Did Tort Reform Impact Compensatory Damages?
The short answer is: yes. In 2011, Tennessee passed tort reform legislation which impacted compensatory damages in several key ways. First, compensatory damages are now classified as either economic or non-economic. Economic damages are damages whose monetary value can easily be ascertained. Examples of economic damages are medical bills, lost wages, etc. Non-economic damages are damages which do not automatically have a set value. Instead, the value is left to the discretion of a jury or judge. Examples of non-economic damages are pain and suffering, disfigurement or scarring, the loss of enjoyment of life, etc.
Importantly, the new legislation limits the amount of non-economic damages that can be awarded. Before the legislation, a jury or judge could award damages in whatever amount they felt was warranted by the evidence presented at trial (subject to judge and appellate review). Now, non-economic damages have been capped at $750,000 for most cases. In rare situations, non-economic damages are capped at $1,000,000.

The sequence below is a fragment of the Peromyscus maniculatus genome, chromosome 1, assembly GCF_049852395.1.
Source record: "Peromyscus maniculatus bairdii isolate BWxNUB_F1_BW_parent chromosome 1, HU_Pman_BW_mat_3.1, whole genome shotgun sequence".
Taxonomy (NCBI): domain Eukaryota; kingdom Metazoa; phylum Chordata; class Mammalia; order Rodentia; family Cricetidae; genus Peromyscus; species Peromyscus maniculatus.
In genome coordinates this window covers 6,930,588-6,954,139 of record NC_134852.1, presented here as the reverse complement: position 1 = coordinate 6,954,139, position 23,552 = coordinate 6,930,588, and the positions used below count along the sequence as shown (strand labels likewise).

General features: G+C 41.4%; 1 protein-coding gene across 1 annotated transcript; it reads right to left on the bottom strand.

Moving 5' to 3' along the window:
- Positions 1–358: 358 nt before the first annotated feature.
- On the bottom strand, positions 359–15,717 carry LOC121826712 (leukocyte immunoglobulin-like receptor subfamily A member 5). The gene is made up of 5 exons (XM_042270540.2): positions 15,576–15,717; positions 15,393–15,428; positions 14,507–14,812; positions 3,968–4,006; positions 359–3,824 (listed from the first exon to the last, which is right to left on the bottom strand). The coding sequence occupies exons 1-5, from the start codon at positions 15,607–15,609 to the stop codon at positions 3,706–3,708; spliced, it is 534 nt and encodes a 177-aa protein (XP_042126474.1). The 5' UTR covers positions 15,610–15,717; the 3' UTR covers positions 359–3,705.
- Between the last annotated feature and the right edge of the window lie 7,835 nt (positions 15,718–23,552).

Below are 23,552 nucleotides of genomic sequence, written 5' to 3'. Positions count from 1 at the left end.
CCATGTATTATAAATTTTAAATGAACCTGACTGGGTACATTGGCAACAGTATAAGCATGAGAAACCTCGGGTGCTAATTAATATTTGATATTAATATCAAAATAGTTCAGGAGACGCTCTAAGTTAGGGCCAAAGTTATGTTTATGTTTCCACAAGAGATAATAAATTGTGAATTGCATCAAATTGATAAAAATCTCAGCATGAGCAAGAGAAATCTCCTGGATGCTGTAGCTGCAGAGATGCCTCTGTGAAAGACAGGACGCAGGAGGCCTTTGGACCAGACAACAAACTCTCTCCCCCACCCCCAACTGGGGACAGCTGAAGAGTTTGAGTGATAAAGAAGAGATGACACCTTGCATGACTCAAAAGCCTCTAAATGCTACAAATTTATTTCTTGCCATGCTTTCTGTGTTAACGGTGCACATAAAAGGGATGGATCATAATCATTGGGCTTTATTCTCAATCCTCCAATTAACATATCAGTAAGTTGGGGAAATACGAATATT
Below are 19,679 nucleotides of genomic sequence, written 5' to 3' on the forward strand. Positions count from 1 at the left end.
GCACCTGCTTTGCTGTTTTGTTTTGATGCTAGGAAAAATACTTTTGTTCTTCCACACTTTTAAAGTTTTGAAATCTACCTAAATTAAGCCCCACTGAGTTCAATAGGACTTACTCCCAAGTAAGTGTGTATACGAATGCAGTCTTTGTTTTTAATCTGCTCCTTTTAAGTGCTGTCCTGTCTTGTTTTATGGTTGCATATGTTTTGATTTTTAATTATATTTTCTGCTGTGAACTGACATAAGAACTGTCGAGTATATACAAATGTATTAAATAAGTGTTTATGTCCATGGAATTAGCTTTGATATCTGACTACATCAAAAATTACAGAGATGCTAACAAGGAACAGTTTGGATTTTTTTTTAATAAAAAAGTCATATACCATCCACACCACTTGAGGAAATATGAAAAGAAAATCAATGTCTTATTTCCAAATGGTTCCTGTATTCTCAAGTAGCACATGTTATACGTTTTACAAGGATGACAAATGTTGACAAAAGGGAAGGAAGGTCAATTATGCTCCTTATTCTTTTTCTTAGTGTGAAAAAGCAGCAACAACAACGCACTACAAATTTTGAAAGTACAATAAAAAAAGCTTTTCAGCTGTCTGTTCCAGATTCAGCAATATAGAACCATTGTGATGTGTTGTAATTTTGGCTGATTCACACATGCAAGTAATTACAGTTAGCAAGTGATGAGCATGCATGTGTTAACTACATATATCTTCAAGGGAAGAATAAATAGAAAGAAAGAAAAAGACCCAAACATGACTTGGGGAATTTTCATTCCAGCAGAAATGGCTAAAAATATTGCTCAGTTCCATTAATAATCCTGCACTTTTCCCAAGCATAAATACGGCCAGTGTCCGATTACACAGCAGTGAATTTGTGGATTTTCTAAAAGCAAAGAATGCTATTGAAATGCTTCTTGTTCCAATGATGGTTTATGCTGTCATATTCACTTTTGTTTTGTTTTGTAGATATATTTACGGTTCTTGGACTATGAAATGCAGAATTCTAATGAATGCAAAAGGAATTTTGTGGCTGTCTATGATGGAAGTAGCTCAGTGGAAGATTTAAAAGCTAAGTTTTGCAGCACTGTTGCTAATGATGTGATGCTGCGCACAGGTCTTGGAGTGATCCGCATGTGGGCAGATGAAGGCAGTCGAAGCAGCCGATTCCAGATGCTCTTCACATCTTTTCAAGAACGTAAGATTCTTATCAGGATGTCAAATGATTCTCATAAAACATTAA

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More Compensatory Damages Information:
- Compensatory Damages
- Am I Entitled To Receive Prejudgment Interest For My Compensatory Damages?
- Are There Any Limits On The Amount Of Compensatory Damages I Can Recover Against The State of Tennessee?
- Can You Give Me An Example Of How Tort Reform Affects Compensatory Damages?
- How Does The Jury Determine The Amount Of Compensatory Damages In My Case?
- What Is Subrogation And How Will It Affect My Recovery Of Damages?